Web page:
is equivalent to:

strf::string_maker str_maker;
strf::to(str_maker) (arg1, arg2, arg3, arg4);
std::string str = str_maker.finish()

What makes the second form so interesting is that it doesn’t impose you to pass all arguments in a single statement. So you have the same flexibility as when writting into a std::ostream:

strf::string_maker str_maker;
auto print = str_maker.with(f1, f2, f3);

if (condition1) {
    print(arg1, arg2);
while (condition2) {
    print(arg3, arg4, arg5);
print.with(f4) (arg6, arg7);
// ...
auto str = str_maker.finish()

Another reason to use basic_outbuff is when you don’t want to commit yourself to a destination type. Suppose you need to create a function that provides a textual message whose content and size are known only at run time.

Instead of returning a string object:

std::string get_message();

, or writting to caller-supplied char*:

void get_message(char* dest, std::size_t dest_size);

, you can design your function like this:

void get_message(strf::outbuff& dest);

This way you let the caller to decide which outbuff implementation to use. It could be the string_maker or cstr_writer or another one. There is no significant performance difference between writing into a cstr_writer and directly into a char*.

However, when writing to a string — either a raw string or a std::string — note that such string need to be further sent to some other destination — a file, a log system, or whatever — otherwise it is useless, right? So what the caller can also do is to implement a new outbuff that writes directly into such final destination, thus avoiding both heap allocation and the risk of content trucation.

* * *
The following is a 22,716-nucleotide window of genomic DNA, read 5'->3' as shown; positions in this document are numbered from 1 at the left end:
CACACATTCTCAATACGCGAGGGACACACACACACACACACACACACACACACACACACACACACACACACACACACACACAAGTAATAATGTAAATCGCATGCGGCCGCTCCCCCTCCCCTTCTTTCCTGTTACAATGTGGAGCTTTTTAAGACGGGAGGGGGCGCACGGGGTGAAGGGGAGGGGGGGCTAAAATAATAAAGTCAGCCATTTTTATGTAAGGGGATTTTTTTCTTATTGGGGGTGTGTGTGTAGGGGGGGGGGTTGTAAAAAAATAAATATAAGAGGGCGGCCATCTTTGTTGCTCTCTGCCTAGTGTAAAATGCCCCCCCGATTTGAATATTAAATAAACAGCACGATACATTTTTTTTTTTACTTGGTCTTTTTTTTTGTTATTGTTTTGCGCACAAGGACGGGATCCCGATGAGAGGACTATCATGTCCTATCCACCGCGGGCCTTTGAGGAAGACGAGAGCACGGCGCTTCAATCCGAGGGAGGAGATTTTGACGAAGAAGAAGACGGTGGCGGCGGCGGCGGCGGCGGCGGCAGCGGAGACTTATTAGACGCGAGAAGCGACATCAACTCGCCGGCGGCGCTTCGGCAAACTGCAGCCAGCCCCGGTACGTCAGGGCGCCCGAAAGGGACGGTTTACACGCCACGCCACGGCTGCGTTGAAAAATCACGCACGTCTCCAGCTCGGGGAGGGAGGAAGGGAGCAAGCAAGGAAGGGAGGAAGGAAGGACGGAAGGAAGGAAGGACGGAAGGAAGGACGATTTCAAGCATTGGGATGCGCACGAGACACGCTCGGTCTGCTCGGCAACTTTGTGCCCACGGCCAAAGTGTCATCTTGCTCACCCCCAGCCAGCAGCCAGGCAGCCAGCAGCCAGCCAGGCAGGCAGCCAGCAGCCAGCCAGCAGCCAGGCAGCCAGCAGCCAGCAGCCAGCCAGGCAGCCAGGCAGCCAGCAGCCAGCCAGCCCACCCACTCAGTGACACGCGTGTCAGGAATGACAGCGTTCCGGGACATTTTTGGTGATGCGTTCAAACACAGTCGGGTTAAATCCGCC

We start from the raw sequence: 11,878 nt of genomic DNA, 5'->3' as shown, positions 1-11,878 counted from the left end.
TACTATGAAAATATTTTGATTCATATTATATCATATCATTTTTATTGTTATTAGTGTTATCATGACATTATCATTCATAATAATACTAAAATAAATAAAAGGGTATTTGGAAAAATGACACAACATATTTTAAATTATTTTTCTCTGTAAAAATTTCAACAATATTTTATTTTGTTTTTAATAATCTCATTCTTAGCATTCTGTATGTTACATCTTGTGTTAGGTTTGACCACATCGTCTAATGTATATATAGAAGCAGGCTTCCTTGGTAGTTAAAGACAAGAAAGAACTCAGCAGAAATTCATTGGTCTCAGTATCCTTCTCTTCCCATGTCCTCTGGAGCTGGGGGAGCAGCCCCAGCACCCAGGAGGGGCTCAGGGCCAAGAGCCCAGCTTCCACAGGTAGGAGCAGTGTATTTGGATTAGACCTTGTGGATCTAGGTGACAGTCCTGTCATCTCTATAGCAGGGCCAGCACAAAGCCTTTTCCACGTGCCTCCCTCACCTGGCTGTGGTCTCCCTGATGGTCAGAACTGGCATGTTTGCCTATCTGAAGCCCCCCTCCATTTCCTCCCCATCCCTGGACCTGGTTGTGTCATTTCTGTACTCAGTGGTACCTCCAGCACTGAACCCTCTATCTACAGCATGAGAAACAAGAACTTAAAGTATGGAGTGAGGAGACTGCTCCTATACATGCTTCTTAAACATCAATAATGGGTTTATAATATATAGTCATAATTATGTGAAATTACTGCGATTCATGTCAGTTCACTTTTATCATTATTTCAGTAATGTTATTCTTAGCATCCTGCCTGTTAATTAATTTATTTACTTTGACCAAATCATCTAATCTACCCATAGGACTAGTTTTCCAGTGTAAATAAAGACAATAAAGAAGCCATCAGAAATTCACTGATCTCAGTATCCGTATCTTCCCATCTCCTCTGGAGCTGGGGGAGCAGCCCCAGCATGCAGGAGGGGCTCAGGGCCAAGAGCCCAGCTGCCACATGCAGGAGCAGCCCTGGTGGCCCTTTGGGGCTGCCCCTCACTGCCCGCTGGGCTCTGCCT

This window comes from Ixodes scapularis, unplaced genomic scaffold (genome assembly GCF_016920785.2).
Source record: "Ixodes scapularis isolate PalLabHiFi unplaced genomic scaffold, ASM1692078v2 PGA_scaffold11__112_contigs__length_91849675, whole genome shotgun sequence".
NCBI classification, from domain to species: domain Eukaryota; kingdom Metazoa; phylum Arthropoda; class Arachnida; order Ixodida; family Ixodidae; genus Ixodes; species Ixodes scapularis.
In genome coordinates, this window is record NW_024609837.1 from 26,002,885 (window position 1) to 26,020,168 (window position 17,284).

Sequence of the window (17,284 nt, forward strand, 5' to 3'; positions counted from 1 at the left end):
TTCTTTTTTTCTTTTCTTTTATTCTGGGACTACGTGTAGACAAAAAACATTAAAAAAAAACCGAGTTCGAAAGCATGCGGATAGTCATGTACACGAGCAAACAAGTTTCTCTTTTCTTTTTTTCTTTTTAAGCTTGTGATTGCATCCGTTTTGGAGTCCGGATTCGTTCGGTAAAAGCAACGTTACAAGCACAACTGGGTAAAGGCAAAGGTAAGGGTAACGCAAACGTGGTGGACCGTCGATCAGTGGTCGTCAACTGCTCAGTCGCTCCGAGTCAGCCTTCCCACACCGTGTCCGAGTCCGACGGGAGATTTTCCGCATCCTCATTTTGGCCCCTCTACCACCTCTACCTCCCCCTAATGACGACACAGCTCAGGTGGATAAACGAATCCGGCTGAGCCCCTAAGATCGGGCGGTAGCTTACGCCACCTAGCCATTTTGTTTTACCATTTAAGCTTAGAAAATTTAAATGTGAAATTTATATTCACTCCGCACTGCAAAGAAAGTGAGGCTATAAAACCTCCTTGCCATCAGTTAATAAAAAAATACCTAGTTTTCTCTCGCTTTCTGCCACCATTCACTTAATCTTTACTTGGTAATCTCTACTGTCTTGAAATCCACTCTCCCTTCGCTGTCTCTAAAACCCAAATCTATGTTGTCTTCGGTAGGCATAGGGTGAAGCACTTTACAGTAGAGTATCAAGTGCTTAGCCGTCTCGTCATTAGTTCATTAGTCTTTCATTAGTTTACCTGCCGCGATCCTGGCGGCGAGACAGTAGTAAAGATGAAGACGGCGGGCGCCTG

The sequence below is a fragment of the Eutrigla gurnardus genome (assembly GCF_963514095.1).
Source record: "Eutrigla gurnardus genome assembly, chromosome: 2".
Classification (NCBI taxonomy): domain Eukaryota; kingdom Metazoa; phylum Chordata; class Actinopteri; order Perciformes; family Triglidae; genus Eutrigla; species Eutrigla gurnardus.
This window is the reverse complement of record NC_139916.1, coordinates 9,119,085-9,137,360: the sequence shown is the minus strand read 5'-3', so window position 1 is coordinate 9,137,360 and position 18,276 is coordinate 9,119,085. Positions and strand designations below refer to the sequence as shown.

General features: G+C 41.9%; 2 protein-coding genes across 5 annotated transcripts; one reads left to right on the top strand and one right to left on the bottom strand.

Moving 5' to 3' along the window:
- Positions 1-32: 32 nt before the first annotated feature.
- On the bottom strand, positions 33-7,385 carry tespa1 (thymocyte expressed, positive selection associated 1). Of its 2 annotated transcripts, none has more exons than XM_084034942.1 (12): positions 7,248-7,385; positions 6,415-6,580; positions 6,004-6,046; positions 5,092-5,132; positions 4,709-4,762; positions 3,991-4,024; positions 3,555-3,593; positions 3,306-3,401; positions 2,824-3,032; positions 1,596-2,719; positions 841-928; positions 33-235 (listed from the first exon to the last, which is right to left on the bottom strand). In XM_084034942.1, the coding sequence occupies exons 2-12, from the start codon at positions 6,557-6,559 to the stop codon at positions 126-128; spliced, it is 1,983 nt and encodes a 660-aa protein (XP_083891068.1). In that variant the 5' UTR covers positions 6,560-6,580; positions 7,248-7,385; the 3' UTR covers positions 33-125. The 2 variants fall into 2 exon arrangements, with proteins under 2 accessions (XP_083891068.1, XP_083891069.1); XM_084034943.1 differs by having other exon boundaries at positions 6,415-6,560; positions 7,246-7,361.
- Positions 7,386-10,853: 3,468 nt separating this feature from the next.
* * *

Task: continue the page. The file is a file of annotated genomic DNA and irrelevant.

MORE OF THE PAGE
3. Error handling policy

Strf does not throw exceptions. When there is something wrong, the usual approach is the library to print the replacement character ( or the question mark when the encoding can’t represent it ). There are two situations when this can happen: when using the tr-string and when converting a string from one encoding to another ( see encoding conversion ). In addition, for each of these cases there is a facet category (tr_error_notifier_c and invalid_seq_notifier_c) that enables you to specify a callback that is called in the error events, which can thus throw an exception if you want.

4. What’s next ?

The quick reference should explain most of things you need know about the library. This is the document you will probably use most of the time.

For more specific things, there are the header references:


This is lighweight header can be used in freestanding environments and is the cornerstone of library. All other headers include it.


Defines most of the library, including the main usage syntax , all printable types and all facets.


Provides utilities to write to std::basic_string. Includes <strf.hpp>.


Provides utilities to write to std::basic_streambuf. Includes <strf.hpp>.


Provides utilities to write to FILE*. Includes <strf.hpp>.